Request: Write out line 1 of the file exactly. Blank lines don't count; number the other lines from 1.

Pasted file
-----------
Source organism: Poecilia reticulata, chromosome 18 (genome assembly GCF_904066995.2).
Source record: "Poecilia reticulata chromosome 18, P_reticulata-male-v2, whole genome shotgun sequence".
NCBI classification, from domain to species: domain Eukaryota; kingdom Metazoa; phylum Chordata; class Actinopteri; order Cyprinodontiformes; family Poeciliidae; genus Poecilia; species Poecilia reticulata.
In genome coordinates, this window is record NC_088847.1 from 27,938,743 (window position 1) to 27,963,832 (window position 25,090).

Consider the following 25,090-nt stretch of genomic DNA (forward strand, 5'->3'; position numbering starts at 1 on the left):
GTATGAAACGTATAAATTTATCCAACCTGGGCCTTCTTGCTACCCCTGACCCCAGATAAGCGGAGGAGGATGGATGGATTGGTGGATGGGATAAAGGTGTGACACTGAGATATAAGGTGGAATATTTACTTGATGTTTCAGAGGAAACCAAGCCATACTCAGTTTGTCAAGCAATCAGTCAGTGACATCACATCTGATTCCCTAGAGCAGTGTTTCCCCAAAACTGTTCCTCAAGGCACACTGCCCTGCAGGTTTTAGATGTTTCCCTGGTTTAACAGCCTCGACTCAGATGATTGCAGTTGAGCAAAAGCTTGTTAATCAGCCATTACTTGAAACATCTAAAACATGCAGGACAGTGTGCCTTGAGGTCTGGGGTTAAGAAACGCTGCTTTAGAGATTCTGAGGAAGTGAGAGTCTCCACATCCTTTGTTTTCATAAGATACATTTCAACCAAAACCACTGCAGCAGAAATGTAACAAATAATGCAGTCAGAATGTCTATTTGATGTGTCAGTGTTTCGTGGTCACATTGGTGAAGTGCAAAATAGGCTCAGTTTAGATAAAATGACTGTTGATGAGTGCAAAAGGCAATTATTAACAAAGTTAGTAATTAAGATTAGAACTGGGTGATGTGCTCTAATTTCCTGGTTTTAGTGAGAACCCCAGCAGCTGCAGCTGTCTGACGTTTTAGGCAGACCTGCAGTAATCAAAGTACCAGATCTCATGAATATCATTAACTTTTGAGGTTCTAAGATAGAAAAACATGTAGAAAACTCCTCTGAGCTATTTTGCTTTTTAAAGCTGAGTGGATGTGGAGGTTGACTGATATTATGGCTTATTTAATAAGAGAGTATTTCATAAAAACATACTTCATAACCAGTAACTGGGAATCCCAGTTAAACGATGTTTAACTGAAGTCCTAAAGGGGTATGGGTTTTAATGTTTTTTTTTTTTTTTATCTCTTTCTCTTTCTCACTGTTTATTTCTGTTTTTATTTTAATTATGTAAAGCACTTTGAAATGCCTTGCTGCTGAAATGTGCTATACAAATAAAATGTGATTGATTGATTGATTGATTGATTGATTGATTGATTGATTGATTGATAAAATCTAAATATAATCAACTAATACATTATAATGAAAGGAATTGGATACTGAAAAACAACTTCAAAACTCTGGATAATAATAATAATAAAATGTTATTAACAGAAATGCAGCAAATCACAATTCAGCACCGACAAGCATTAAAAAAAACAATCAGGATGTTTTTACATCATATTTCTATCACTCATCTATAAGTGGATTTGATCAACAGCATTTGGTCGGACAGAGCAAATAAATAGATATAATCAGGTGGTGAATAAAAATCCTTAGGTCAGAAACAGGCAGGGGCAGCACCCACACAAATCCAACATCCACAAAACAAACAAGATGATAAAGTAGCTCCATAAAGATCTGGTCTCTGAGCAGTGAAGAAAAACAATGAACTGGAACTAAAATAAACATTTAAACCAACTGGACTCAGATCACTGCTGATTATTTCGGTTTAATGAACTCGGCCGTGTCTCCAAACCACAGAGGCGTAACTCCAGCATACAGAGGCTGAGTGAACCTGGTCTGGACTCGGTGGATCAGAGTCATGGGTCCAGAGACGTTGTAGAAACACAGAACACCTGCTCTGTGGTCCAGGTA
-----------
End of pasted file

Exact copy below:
Source organism: Poecilia reticulata, chromosome 18 (genome assembly GCF_904066995.2).